Hollywood star Ben Affleck warns of a future for cinema where event-based movies are the only option, following the pandemic box office uncertainty.
Ben Affleck has made a bleak prediction for the future of cinema, foretelling of a time where movies will be more expensive and event-based. The 49-year-old Hollywood star has written, directed and acted in huge projects both independent and blockbuster alike. Starting out alongside his college friend and fellow screenwriter Matt Damon, the pair skyrocketed into fame with their Oscar-winning screenplay for Good Will Hunting. On the indie-movie scene, Affleck and Damon also came to prominence alongside Kevin Smith, director of Clerks and Mallrats. Affleck eventually found himself a beloved Hollywood leading man and sometimes action hero. In recent years, he has directed passion projects like Argo and Live by Night, while also dabbling in the tumultuous superhero circuit as the DCEU’s Bruce Wayne/Batman.
Following the COVID-19 pandemic, there has been a troubling period for struggling theaters. Several failed attempts to reignite the box office across 2020 and 2021 have come and gone, with many smaller projects sent directly to streaming for the last two years. Only the most surefire hits, such as Marvel movies and high-budget blockbusters, have faced the risky prospect of opening in wide-release. Christopher Nolan’s Tenet failed to make a profit early in the pandemic, and it wasn’t until almost 18 months later when 007 flick No Time To Die seemingly confirmed that the box office was back on its feet. Now, with the recent massive success of Spider-Man: No Way Home, it has become increasingly clear what sort of movies will bring audiences back to the cinema seats in a time of uncertainty.
In an interview with Entertainment Weekly, actor and director Affleck has weighed in with his own concerns. The star predicts movies will become “more expensive, event-sized” affairs, akin to the very biggest of blockbusters. Affleck actor warns that movies are "mostly going to be for younger people,” with the older generations less interested in the modern trends of superheroes and action franchises. Directly referencing the interest in “the Marvel Universe,” Affleck adds that there’ll be “40 movies a year […] all IP, sequel, animated.” Read the actor’s full interview quote below:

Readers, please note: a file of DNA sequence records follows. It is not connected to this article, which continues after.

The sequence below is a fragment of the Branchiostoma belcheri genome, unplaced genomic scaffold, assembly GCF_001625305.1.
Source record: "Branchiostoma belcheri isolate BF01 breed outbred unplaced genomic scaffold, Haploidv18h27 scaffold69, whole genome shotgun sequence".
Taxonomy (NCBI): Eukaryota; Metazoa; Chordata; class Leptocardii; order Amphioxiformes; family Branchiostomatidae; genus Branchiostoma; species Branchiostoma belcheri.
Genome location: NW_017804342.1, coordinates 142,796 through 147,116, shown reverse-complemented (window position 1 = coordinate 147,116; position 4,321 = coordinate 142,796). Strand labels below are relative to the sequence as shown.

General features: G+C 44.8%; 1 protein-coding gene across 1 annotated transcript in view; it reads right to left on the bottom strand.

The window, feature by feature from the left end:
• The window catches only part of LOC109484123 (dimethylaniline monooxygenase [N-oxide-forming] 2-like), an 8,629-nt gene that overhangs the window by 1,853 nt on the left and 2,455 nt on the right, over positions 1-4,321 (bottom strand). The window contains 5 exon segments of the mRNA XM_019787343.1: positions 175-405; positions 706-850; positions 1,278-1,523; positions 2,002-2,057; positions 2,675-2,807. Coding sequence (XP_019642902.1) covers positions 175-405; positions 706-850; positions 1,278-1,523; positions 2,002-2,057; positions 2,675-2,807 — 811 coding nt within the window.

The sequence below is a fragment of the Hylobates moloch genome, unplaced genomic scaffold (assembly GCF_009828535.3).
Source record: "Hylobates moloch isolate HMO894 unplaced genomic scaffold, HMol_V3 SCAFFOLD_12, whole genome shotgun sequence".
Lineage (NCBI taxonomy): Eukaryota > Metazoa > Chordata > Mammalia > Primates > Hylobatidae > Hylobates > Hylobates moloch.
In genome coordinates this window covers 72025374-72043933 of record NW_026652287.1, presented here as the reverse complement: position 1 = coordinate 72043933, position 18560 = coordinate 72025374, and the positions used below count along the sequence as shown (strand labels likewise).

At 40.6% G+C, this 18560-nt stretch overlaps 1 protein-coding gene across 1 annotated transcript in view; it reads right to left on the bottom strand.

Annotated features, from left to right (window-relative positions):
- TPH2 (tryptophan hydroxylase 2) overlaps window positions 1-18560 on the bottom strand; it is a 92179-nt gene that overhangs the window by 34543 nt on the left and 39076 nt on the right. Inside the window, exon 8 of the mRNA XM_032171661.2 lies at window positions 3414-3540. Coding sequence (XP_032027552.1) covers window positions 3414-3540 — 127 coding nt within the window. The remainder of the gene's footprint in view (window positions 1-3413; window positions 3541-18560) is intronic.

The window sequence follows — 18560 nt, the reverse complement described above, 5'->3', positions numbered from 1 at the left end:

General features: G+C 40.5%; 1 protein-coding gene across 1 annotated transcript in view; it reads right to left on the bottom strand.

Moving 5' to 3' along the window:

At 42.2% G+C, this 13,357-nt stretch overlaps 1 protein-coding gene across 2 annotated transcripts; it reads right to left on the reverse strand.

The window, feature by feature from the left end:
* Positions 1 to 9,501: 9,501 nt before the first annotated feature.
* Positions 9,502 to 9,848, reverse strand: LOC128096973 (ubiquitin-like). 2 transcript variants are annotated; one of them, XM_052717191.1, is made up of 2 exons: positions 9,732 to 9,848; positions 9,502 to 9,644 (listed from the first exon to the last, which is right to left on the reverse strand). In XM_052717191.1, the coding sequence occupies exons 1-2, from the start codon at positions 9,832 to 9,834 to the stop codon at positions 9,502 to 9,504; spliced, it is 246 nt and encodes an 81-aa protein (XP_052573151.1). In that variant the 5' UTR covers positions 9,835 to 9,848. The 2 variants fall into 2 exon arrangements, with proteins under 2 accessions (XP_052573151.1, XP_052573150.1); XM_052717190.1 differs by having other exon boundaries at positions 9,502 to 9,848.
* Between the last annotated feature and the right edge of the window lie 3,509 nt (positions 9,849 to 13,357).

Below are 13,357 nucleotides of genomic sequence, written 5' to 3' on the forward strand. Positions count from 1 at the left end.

"I think movies in theaters are going to become more expensive, event-ized. They're mostly going to be for younger people, and mostly about "Hey, I'm so into the Marvel Universe, I can't wait to see what happens next." And there'll be 40 movies a year theatrically, probably, all IP, sequel, animated."
Affleck’s comments aren’t impossible to imagine. His latest reunion with Damon, in Ridley Scott’s medieval drama The Last Duel, was a box office bomb. Scott controversially blamed "millennial" theater audiences for their lack of interest in real, dramatic stories. It has become a fiery trend for auteurs such as Scott to be asked by interviewers about the success of franchises such as the MCU, with Martin Scorsese famously comparing the series to rollercoaster rides. Affleck himself has been on both sides of the debate, though he has spoken out about the negativity surrounding his role as Batman, with the actor eventually walking away from the part following the stressful reshoots of Justice League.
With movie theaters showing less and less independent films, and banking more heavily on the franchises, sequels, reboots and interconnected universes trending in Hollywood, Affleck’s predictions are seemingly valid. Out of the top 10 highest grossing movies of 2021, only one film was not based on a pre-existing IP. That was Fox and Disney’s Ryan Reynolds-led vehicle, Free Guy, which itself was a pastiche parody of several video games. Alongside it in the top 10 there were also six movie sequels, a reboot and four MCU movies. The trend seems to be becoming more and more frequent, with huge event-based movies like Avengers: Endgame and the latest Spider-Man film taking precedent over the traditional stories. Whether Ben Affleck will be proved right, however, remains to be seen, as the earliest movies of 2022 begin to release amid an ongoing pandemic.